Michigan Governor Rick Snyder has been called to testify on the Flint water crisis before a House oversight committee at a hearing to be held March 17, the committee has announced.
Snyder had not been among the witnesses called for a previous hearing held by the panel February 3, though more than one committee member expressed a desire to interview the Republican governor. In his State of the State address on January 19, Snyder claimed “full responsibility” for the disaster but then went on the attack, pointing the finger of blame at the federal Environmental Protection Agency (EPA) for their role in the poisoning of Flint residents’ drinking water with lead.
In April of 2014, then-emergency manager Darnell Earley, with the support of the Snyder administration, switched Flint’s water source from Detroit-treated Lake Huron water to the Flint River, a water flow highly polluted from decades of receiving General Motors’ industrial waste. As soon as the switch was made, residents began complaining to city officials about the foul-smelling, foul-tasting brown water flowing from their taps, but they were assured repeatedly of the water’s safety. However, when a Flint pediatrician, Dr. Mona Hanna-Attisha, began to suspect lead poisoning in some of her young patients, she discovered drastically high blood-lead levels.
Lead had been leaching into the water of Flint homes with lead service pipes because of the highly corrosive character of the water drawn from the Flint River. Lead is a toxin that causes irreversible brain and nerve damage in children. According to the Centers for Disease Control, there is no safe level of lead ingestion for humans. Once Hanna-Attisha broke the story of the contaminated water, state and federal agencies began to blame each other for the crisis.
As facts came out, it was learned that the state’s Department of Environmental Quality had lied to a scientist with the EPA, Miguel Del Toral, by stating that Flint had in place state-of-the-art corrosion control equipment. When Del Toral uncovered the lie and took his information to his superiors, he was first told to drop the matter and was later vilified by his superiors. As became clear in the first House hearing on the matter, there is plenty of blame to be shared among all levels of government. That includes Governor Snyder.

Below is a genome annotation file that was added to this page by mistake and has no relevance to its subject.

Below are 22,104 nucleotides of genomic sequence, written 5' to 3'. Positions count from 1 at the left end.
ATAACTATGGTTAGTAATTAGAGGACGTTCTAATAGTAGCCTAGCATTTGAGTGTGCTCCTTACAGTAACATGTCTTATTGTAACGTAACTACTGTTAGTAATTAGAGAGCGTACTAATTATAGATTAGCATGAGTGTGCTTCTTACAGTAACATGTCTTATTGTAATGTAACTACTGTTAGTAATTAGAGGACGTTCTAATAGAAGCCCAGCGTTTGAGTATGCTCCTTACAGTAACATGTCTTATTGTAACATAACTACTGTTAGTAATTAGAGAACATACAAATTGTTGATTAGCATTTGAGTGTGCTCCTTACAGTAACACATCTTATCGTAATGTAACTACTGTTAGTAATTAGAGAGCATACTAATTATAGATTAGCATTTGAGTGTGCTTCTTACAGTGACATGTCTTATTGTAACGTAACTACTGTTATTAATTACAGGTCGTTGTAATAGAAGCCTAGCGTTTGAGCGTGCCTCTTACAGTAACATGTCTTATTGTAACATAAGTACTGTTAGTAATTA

It is Snyder who appointed Earley, a Democrat, to the position of emergency manager. And Snyder’s Secretary of Treasury, Andy Dillon, signed off on the plan to change Flint’s water source. More than this, Snyder has in his tenure as governor overseen a broad plan to shift Michiganders’ tax money to private entities, from privatizing prisons to pushing charter schools.
In addition to the water fiasco in Flint, apparently the result of an attempt to save $5 million over two years, sending the savings to Flint’s Wall Street creditors, Snyder’s agenda is on display in Detroit. That city too was stripped of democracy and saddled with an emergency manager, Kevyn Orr, who helped Snyder bring about the nation’s first municipal bankruptcy of a major city, the primary aim of which appears to have been the unconstitutional looting of city employees’ pensions.
A congressional hearing is not a trial, and it is to be remembered that the same corporate and banking interests that Snyder serves also have the run of Congress. When the powerful have outraged the public—be it Goldman Sachs, General Motors, the National Security Agency, or a state governor—bringing them before Congress provides an emotional catharsis, as viewers are able to see incensed congresspeople rail against the villains. Unfortunately, after a couple of uncomfortable hours, the villains are free to go, all their crimes still on their heads.
So it will be when Snyder appears before the panel. He will be questioned, he will be scolded by grandstanding politicians, he may even be yelled at. But then he will return to Lansing, free to continue his plunder of Michigan’s most vulnerable. And the children of Flint–those permanently damaged, those for whom the politicians will have raised their voices—those children will not see justice done.